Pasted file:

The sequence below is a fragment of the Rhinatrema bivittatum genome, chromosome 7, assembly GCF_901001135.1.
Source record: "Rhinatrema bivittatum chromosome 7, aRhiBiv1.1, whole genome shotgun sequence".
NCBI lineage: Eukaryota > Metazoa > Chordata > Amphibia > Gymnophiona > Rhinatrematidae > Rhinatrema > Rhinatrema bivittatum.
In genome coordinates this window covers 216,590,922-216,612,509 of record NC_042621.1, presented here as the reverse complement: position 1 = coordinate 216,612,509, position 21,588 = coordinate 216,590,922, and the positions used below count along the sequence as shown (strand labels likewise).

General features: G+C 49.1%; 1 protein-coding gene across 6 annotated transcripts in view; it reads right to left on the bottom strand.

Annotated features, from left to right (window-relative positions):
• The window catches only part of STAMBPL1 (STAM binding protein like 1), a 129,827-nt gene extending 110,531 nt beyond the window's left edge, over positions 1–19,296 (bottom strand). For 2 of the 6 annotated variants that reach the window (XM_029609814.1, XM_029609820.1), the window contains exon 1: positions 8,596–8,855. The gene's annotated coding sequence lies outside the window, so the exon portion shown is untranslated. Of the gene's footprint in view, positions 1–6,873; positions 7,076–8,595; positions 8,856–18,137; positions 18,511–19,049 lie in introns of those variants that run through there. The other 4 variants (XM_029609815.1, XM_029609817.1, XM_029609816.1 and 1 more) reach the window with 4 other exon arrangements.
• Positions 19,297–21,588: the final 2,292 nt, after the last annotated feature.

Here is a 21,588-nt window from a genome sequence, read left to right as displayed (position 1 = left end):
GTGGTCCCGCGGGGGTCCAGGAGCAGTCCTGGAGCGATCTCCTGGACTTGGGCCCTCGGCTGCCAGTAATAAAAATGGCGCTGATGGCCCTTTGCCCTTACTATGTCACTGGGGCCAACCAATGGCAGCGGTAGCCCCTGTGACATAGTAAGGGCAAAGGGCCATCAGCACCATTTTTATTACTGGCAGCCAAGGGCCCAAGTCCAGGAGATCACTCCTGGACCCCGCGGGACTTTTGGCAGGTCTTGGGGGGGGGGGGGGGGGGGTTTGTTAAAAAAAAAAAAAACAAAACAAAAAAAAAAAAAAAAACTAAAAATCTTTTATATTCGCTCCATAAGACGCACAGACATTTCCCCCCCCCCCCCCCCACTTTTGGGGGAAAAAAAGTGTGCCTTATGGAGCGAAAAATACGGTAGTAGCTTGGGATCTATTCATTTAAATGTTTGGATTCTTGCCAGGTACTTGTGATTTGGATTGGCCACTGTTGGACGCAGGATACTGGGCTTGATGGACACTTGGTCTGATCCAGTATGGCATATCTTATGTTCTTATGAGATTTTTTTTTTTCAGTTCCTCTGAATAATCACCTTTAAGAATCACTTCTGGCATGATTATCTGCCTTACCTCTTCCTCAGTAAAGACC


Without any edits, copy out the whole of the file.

The sequence below is a fragment of the Rhinatrema bivittatum genome, chromosome 7, assembly GCF_901001135.1.
Source record: "Rhinatrema bivittatum chromosome 7, aRhiBiv1.1, whole genome shotgun sequence".
NCBI lineage: Eukaryota > Metazoa > Chordata > Amphibia > Gymnophiona > Rhinatrematidae > Rhinatrema > Rhinatrema bivittatum.
In genome coordinates this window covers 216,590,922-216,612,509 of record NC_042621.1, presented here as the reverse complement: position 1 = coordinate 216,612,509, position 21,588 = coordinate 216,590,922, and the positions used below count along the sequence as shown (strand labels likewise).

General features: G+C 49.1%; 1 protein-coding gene across 6 annotated transcripts in view; it reads right to left on the bottom strand.

Annotated features, from left to right (window-relative positions):
• The window catches only part of STAMBPL1 (STAM binding protein like 1), a 129,827-nt gene extending 110,531 nt beyond the window's left edge, over positions 1–19,296 (bottom strand). For 2 of the 6 annotated variants that reach the window (XM_029609814.1, XM_029609820.1), the window contains exon 1: positions 8,596–8,855. The gene's annotated coding sequence lies outside the window, so the exon portion shown is untranslated. Of the gene's footprint in view, positions 1–6,873; positions 7,076–8,595; positions 8,856–18,137; positions 18,511–19,049 lie in introns of those variants that run through there. The other 4 variants (XM_029609815.1, XM_029609817.1, XM_029609816.1 and 1 more) reach the window with 4 other exon arrangements.
• Positions 19,297–21,588: the final 2,292 nt, after the last annotated feature.

Here is a 21,588-nt window from a genome sequence, read left to right as displayed (position 1 = left end):
GTGGTCCCGCGGGGGTCCAGGAGCAGTCCTGGAGCGATCTCCTGGACTTGGGCCCTCGGCTGCCAGTAATAAAAATGGCGCTGATGGCCCTTTGCCCTTACTATGTCACTGGGGCCAACCAATGGCAGCGGTAGCCCCTGTGACATAGTAAGGGCAAAGGGCCATCAGCACCATTTTTATTACTGGCAGCCAAGGGCCCAAGTCCAGGAGATCACTCCTGGACCCCGCGGGACTTTTGGCAGGTCTTGGGGGGGGGGGGGGGGGGGTTTGTTAAAAAAAAAAAAAACAAAACAAAAAAAAAAAAAAAAACTAAAAATCTTTTATATTCGCTCCATAAGACGCACAGACATTTCCCCCCCCCCCCCCCCACTTTTGGGGGAAAAAAAGTGTGCCTTATGGAGCGAAAAATACGGTAGTAGCTTGGGATCTATTCATTTAAATGTTTGGATTCTTGCCAGGTACTTGTGATTTGGATTGGCCACTGTTGGACGCAGGATACTGGGCTTGATGGACACTTGGTCTGATCCAGTATGGCATATCTTATGTTCTTATGAGATTTTTTTTTTTCAGTTCCTCTGAATAATCACCTTTAAGAATCACTTCTGGCATGATTATCTGCCTTACCTCTTCCTCAGTAAAGACC